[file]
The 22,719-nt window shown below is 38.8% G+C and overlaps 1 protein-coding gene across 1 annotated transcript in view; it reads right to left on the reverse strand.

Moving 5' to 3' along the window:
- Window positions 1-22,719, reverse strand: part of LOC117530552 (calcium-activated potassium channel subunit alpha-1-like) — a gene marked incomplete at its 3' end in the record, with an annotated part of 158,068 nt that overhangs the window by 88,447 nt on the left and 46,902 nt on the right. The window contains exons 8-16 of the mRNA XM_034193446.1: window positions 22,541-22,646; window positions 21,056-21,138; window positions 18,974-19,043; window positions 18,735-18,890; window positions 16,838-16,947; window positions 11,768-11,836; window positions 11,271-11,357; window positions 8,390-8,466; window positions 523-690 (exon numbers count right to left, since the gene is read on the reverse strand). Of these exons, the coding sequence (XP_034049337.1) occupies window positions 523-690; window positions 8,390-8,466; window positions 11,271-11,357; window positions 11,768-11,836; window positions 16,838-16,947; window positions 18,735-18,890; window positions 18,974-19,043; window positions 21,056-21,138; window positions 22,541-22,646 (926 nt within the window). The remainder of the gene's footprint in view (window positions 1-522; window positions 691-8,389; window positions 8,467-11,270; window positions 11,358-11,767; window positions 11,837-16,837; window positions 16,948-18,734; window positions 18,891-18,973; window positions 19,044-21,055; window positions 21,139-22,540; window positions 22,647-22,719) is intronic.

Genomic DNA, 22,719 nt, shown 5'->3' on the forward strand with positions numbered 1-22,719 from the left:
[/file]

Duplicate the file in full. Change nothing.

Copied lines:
The 22,719-nt window shown below is 38.8% G+C and overlaps 1 protein-coding gene across 1 annotated transcript in view; it reads right to left on the reverse strand.

Moving 5' to 3' along the window:
- Window positions 1-22,719, reverse strand: part of LOC117530552 (calcium-activated potassium channel subunit alpha-1-like) — a gene marked incomplete at its 3' end in the record, with an annotated part of 158,068 nt that overhangs the window by 88,447 nt on the left and 46,902 nt on the right. The window contains exons 8-16 of the mRNA XM_034193446.1: window positions 22,541-22,646; window positions 21,056-21,138; window positions 18,974-19,043; window positions 18,735-18,890; window positions 16,838-16,947; window positions 11,768-11,836; window positions 11,271-11,357; window positions 8,390-8,466; window positions 523-690 (exon numbers count right to left, since the gene is read on the reverse strand). Of these exons, the coding sequence (XP_034049337.1) occupies window positions 523-690; window positions 8,390-8,466; window positions 11,271-11,357; window positions 11,768-11,836; window positions 16,838-16,947; window positions 18,735-18,890; window positions 18,974-19,043; window positions 21,056-21,138; window positions 22,541-22,646 (926 nt within the window). The remainder of the gene's footprint in view (window positions 1-522; window positions 691-8,389; window positions 8,467-11,270; window positions 11,358-11,767; window positions 11,837-16,837; window positions 16,948-18,734; window positions 18,891-18,973; window positions 19,044-21,055; window positions 21,139-22,540; window positions 22,647-22,719) is intronic.

Genomic DNA, 22,719 nt, shown 5'->3' on the forward strand with positions numbered 1-22,719 from the left: